White House proposals to slash more than a billion dollars from U.S. supported HIV responses and limit efforts to control the epidemic to a handful of countries represents an unprecedented retreat from American leadership of the global fight against the disease and would reverse gains that were achieved, at a cost of more than $80 billion, over the last 15 years, according to a ONE analysis released on World AIDS Day.
If accepted by Congress, and without continued Congressional oversight, the Trump administration’s approach would, in the next year alone, drop the numbers of new people getting access to antiretroviral treatment by a third, add about 300,000 to the death toll of the disease that took an estimated 1 million lives last year, and lead to more than 1.75 million infections.
The analysis sets those numbers against progress spurred by U.S. support and direction that, it notes, has led to a 47 percent reduction in HIV-related deaths over the last decade and a half, protected 2 million babies who would otherwise have been born with HIV from becoming infected with the virus, and that has fueled the development of technologies, strategies and medicines that have seen the annual price of life-saving, transmission preventing medicine from $10,000 per person per year in 2000 to as little as $75 per person per year today.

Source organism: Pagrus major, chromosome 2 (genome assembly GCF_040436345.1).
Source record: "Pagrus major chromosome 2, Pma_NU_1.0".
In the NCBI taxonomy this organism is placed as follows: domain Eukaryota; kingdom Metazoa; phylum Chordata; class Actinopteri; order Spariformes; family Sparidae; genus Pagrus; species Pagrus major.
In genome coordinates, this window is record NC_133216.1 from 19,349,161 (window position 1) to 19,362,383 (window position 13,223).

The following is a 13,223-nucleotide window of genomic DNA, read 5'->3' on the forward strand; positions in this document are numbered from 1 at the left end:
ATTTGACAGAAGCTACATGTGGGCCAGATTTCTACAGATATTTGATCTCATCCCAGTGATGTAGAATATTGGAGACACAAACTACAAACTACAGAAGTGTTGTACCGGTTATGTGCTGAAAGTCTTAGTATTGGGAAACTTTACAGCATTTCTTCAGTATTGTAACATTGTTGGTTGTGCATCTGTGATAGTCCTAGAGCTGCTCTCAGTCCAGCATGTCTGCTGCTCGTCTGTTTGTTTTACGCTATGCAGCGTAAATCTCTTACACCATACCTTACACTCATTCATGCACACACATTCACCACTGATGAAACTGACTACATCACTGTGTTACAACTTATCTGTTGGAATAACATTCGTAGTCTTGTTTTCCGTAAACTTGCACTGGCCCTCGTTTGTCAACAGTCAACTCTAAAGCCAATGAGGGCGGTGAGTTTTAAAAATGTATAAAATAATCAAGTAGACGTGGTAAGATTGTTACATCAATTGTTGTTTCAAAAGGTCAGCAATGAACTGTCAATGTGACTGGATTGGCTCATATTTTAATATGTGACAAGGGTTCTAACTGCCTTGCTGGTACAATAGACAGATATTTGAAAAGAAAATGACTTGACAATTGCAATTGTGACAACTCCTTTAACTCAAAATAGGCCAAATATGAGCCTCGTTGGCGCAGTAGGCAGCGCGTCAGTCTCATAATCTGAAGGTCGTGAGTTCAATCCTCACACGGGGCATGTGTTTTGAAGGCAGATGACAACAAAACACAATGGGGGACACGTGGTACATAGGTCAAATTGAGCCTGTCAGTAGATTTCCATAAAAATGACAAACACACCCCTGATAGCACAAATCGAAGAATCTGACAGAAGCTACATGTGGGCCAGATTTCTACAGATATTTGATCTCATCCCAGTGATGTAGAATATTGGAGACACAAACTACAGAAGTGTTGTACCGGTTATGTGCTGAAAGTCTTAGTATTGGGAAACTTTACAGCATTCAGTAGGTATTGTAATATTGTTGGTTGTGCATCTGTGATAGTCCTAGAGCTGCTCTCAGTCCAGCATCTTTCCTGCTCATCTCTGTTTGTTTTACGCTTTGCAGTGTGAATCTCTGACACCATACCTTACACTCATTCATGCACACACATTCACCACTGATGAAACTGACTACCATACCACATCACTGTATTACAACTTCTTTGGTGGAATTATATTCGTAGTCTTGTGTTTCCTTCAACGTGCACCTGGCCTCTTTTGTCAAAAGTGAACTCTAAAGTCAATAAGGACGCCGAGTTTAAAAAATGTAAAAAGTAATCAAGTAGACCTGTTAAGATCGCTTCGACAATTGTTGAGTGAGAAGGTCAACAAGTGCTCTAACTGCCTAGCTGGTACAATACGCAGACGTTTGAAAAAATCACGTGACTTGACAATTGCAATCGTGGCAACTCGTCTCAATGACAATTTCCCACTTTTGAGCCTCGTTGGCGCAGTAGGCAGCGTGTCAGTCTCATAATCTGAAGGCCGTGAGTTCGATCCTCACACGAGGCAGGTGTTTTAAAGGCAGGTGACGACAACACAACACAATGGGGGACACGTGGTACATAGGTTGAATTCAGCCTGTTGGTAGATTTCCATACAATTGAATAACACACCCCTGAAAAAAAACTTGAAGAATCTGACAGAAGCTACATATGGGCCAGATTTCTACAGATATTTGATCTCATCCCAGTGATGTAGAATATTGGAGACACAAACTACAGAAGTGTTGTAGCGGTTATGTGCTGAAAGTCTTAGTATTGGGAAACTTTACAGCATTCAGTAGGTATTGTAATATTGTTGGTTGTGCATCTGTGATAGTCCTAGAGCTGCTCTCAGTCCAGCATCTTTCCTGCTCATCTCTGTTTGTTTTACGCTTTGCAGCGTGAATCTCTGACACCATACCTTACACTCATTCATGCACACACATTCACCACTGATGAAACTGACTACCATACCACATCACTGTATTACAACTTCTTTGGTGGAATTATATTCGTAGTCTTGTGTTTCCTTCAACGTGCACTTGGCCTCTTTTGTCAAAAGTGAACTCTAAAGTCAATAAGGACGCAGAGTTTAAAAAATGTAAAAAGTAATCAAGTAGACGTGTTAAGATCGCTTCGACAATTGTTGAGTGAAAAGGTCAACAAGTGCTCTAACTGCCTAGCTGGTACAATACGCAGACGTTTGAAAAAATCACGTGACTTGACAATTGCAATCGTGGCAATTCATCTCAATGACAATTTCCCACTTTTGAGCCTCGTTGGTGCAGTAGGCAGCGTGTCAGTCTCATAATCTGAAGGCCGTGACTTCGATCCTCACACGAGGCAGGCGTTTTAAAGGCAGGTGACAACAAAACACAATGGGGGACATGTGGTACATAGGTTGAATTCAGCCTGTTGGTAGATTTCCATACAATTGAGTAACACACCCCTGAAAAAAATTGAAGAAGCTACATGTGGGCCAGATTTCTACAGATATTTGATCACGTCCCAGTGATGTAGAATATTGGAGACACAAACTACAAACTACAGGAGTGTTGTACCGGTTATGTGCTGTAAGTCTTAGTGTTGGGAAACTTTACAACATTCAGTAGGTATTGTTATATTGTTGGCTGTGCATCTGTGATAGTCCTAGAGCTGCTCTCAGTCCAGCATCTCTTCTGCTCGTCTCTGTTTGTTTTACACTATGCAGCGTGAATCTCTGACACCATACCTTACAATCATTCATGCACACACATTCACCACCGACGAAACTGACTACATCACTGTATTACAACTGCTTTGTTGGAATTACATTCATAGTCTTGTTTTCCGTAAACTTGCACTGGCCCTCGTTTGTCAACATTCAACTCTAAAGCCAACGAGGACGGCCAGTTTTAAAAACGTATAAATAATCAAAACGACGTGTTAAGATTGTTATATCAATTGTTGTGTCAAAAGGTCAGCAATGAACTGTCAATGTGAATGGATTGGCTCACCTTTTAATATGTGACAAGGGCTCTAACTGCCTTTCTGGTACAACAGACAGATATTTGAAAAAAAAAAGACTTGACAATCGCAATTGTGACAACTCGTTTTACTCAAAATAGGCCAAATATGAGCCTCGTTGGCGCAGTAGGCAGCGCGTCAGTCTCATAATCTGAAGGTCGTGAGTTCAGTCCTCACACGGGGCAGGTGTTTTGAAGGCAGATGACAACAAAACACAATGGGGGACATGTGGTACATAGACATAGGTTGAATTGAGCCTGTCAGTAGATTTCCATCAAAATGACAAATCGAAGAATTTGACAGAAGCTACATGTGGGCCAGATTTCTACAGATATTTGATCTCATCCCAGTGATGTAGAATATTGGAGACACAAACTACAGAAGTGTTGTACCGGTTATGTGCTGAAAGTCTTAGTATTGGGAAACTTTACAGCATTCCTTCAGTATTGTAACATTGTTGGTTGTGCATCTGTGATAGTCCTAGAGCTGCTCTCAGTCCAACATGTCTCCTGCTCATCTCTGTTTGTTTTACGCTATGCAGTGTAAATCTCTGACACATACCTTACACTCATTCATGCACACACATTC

The cost of incorporating the Trump administration budget and strategy proposals would be steep, the analysis emphasizes, not just postponing the attainment of goals to end the worldwide impacts of HIV, but potentially putting control of the pandemic forever out of reach.
The analysis, which can be downloaded here, commends Congressional rejection so far of proposed White House cuts to HIV programming, but also emphasizes a need for vigilance on the part of lawmakers to ensure that funding for the President’s Emergency Plan for AIDS Relief is used effectively.